Today the Albany Times-Union reported about the last gasp of NXIVM’s injunction dreams to purge criticism of the group from the Internet.

Self-proclaimed “Prefect” nurse Nancy Salzman, top disciple of so-called “Vanguard” NXIVM creator Keith Raniere, released a prepared statement to the press.

“We’re obviously disappointed with the court’s decision, which we believe is a blow to the sanctity of copyright protection. We believe there are fundamental property rights issues at stake, and we intend to continue to pursue vigorously all possible causes of action against the defendants.”

“A blow to the sanctity of copyright protection”?

That’s not what the Second Circuit Court of Appeals said in Manhattan when it ruled.

“Defendants writings are undoubtedly transformative secondary uses intended as a form of criticism. All the alleged harm arises from the biting criticism of this fair use, not from a usurpation of the market by…defendants.’ Accordingly, we affirm the denial of the preliminary injunction on the copyright infringement claim because plaintiffs are not likely to succeed on the merits,” the court decision stated.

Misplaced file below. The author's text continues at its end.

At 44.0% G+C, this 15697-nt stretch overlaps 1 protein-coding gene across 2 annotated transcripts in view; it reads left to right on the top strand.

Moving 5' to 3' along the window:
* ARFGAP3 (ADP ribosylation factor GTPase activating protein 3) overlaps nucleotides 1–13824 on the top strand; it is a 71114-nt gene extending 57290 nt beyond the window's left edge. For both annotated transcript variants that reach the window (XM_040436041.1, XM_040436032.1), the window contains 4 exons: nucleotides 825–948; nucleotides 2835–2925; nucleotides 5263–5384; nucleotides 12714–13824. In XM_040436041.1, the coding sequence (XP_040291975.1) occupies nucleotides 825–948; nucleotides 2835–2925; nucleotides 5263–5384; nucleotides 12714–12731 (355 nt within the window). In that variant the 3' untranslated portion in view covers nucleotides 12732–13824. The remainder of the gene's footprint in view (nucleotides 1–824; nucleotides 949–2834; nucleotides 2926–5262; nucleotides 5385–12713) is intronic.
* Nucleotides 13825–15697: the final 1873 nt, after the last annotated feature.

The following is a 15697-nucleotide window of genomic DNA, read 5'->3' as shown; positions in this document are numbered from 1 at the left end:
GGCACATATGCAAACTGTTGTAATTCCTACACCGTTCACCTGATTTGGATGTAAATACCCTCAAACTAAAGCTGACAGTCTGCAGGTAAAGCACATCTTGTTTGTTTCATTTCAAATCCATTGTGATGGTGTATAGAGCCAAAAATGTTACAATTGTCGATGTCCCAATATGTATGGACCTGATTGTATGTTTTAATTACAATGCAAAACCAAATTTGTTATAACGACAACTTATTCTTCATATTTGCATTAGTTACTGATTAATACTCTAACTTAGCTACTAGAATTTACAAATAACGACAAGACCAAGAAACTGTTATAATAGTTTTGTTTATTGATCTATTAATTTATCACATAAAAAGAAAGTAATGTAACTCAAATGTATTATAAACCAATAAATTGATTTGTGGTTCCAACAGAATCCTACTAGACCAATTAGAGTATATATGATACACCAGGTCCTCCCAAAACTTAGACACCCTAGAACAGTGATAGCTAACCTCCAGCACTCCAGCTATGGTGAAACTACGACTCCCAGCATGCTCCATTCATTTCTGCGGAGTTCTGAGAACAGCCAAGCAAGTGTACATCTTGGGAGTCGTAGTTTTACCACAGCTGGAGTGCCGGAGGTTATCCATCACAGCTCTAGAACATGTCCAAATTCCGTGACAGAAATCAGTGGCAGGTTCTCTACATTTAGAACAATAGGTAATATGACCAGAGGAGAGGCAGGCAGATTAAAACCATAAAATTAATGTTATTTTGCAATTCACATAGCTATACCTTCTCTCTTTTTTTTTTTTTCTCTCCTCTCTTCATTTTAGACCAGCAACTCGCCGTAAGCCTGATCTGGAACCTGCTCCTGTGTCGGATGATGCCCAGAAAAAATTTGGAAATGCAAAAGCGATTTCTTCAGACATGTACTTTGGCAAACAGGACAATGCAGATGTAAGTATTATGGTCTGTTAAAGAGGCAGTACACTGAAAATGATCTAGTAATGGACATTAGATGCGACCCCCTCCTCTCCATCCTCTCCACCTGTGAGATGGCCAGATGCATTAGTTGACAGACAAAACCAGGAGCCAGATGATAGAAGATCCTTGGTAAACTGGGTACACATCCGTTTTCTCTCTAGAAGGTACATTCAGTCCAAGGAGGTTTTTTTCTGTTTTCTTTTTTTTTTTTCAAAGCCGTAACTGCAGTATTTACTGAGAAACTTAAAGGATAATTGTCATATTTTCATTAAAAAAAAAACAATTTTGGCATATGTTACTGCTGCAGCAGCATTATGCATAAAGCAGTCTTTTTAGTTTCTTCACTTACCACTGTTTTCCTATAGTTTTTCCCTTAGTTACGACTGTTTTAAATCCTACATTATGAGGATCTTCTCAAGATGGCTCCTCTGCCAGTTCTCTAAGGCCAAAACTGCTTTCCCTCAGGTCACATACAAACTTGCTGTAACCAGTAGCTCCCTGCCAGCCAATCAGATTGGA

Interestingly, the court ruling also included a substantial smash against NXIVM’s effort to essentially gag its students through a confidentiality agreement. The court said that “even a finding of bad faith [i.e. violation of that agreement] by defendants would not automatically preclude that their use was fair use.”

And as the Albany Times-Union reported today NXIVM’s appeal to overturn that definitive ruling at the Supreme Court was answered with silence, allowing the previous court ruling to stand as definitive.

NXIVM’s “Prefect” says she will now “pursue vigorously all possible causes of action.”

But what cause is left in NXIVM’s crusade against public criticism?

A motion for summary judgement to dismiss the entire NXIVM lawsuit is now pending before the same Albany federal court that first rejected its injunction request.

The judge in Albany may find himself in agreement with his Manhattan judicial colleagues, who found that the controversial organization’s “causes of action” were “without merit.”


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